March Madness is here. The passion, drama, and excitement that accompany this annual college basketball tournament season are infectious and fun. The system also happens to be incredibly lucrative.
At most Division I schools, the revenue generated by a college's football and basketball teams supports the rest of the school's athletic teams. And, increasingly, revenue from the marquee sports and related activities support academic programs as well as campus infrastructure and general operating expenses. Data also consistently shows that success on the football field or basketball court nets increases in donations, new student applications, and sales of school-branded merchandise -- which is why coaches salaries dwarf those of academic faculty.
I think we all wish that the masses would value a school's academic "wins" more than success in athletic venues, but unfortunately that is not the society in which we live. If millions of people would watch (and gamble on) "March Coding Madness," a college computer coding competition I just made up, sponsors would throw money at it, TV channels would bid hundreds of millions for it, and software and hardware companies would pay handsomely to have their products used and logos displayed on the chest of the student-competitors. Maybe then, companies would pay millions to have their name on the computer science building, and not the football stadium. And the dean's compensation package would be worth more than the coach's. For better or for worse, that's not how things are, not even at mid-major or Division II and III schools.
College football and basketball are more like the NFL and NBA than they are like other college sports or student activities. They are cash cows that keep the rest of the enterprise afloat. This status is especially evident in places where there isn't a local pro team. (I'm looking at you SEC towns.)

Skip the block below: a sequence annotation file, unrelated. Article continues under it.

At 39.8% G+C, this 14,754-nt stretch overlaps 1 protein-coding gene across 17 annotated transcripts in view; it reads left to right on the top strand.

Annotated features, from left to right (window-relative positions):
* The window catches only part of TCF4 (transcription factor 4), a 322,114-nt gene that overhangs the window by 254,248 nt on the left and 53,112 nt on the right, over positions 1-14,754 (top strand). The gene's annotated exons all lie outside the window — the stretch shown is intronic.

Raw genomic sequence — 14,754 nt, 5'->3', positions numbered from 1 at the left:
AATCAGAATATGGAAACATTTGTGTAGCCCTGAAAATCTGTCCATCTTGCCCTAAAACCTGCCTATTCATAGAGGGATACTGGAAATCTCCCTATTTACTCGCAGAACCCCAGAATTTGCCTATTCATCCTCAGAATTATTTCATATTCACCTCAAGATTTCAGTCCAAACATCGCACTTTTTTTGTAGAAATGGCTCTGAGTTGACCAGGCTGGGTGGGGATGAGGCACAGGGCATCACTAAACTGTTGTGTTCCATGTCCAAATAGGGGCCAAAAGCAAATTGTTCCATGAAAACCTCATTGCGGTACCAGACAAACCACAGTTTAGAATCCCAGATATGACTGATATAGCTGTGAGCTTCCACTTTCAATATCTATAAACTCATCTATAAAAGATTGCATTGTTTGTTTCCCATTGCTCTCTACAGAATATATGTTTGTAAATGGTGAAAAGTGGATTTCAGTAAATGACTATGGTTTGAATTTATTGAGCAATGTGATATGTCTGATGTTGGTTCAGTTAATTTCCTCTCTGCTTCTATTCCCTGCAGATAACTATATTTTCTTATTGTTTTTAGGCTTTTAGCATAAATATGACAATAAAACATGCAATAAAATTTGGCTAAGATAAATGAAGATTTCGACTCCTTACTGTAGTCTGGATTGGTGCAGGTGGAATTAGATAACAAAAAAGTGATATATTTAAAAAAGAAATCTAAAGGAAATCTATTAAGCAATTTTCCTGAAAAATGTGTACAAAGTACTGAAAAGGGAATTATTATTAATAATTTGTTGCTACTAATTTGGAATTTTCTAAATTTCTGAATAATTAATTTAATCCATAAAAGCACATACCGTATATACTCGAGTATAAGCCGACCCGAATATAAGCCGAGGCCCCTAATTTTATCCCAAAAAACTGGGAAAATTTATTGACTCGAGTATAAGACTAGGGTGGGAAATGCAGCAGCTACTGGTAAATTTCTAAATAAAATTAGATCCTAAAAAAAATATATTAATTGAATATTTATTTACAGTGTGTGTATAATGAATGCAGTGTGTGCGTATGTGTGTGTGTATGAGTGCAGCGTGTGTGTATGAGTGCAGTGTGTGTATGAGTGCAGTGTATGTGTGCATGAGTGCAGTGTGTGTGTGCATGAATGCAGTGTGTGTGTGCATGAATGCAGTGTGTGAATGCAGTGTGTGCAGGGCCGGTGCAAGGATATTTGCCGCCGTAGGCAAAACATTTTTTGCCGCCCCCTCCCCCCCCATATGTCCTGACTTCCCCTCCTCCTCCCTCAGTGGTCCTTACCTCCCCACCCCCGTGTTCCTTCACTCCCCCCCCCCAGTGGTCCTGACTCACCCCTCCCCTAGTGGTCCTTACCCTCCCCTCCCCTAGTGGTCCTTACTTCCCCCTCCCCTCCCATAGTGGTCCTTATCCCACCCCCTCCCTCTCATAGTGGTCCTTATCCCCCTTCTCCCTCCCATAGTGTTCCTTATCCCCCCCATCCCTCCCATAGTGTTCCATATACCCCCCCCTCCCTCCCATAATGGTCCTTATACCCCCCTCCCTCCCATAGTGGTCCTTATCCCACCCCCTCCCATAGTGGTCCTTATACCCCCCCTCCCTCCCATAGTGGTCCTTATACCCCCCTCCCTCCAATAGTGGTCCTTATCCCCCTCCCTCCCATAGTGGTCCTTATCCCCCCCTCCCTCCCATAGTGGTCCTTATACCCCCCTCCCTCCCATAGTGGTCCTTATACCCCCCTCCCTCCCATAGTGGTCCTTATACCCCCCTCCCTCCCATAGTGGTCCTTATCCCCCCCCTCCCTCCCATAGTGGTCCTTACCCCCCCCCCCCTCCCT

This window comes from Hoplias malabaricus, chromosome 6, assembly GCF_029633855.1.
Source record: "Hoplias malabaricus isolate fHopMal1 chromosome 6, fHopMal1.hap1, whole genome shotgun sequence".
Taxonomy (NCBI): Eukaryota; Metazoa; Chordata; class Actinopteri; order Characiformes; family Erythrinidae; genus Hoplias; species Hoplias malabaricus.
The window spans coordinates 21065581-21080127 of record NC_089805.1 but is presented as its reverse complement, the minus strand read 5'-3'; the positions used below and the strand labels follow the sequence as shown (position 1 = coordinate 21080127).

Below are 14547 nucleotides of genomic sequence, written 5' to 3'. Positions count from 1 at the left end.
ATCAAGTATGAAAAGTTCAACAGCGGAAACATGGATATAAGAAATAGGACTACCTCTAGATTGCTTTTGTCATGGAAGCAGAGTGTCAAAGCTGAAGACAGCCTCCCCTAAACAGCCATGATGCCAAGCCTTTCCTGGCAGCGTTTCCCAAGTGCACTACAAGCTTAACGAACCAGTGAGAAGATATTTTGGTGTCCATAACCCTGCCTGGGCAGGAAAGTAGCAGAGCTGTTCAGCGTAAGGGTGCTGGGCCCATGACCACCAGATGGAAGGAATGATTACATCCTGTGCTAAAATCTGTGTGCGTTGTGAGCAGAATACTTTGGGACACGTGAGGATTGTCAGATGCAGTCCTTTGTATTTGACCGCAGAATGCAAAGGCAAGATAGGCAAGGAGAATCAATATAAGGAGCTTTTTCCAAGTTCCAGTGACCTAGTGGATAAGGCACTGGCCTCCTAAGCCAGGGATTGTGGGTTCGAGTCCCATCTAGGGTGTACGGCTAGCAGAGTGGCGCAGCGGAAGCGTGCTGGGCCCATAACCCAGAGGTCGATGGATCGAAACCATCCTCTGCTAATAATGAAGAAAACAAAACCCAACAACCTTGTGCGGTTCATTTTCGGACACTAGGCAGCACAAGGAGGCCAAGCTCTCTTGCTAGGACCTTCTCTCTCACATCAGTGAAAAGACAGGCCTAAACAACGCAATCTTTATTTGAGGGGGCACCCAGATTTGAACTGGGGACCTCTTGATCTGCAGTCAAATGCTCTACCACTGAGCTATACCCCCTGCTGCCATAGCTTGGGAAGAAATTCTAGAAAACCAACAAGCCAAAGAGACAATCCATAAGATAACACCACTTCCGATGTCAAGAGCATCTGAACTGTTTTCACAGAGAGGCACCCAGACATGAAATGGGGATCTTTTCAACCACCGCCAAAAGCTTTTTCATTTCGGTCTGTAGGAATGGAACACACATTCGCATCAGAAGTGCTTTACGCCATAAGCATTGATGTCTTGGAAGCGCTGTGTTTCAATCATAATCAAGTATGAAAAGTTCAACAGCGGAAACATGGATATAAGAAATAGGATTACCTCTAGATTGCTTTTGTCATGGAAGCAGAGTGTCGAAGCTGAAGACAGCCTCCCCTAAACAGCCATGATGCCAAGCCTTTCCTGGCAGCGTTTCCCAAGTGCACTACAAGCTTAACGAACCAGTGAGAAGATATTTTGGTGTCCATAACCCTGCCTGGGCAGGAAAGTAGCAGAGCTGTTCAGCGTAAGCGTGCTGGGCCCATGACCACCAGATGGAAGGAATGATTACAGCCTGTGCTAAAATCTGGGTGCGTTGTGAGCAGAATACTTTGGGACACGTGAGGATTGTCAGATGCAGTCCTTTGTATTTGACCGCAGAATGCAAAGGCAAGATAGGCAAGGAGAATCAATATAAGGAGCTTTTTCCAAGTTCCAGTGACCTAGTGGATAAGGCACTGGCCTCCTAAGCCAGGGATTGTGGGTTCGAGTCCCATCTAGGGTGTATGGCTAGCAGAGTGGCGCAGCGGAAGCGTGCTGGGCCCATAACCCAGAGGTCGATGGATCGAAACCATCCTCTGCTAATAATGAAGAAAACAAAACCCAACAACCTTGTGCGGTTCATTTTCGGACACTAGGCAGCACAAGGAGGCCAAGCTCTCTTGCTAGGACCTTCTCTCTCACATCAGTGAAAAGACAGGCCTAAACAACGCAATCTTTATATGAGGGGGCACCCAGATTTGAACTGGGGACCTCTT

Knowing all that we know about the professionalization of college sports, we the fans, boosters and alumni, stand by while young men are exploited. Not only do we endorse this system through our complacency, but some of us also deliberately oppose change. The people who hold the purse strings and control the schedules are constantly realigning conferences, tweaking college football's bowl game rules or crafting schemes for a playoff, with the sole goal of making more money. Nothing angers me more than listening to a sports analyst or commentator say that the status quo in college sports is a "good system," and a scholarship is "fair payment" for student-athletes. This coming from the same men who are paid well to pontificate about these athletes. What an absurd paradox, only rivaled in its absurdity by the term "student-athlete."
I spent last week with the team representatives for our annual NFLPA conference. Professional players have a voice and leverage with the union. The "nearly pro" football and basketball college athletes have nothing, and other college athletes have less. Without an advocate who is truly looking out for their best interests, what are these students to do?
This is a complex problem, with many tentacles, that has been growing and mutating since the NCAA was created in the early 1900s in an effort to protect the health and safety of "amateurs." I don't claim to have the answers but I am very interested in working to find solutions that do right by the athletes, students, fans and schools. So as you're enjoying the wall-to-wall hoops over the next few weeks, take a time out to think about your role in creating and maintaining this flawed eco-system and consider what you could do to make it better.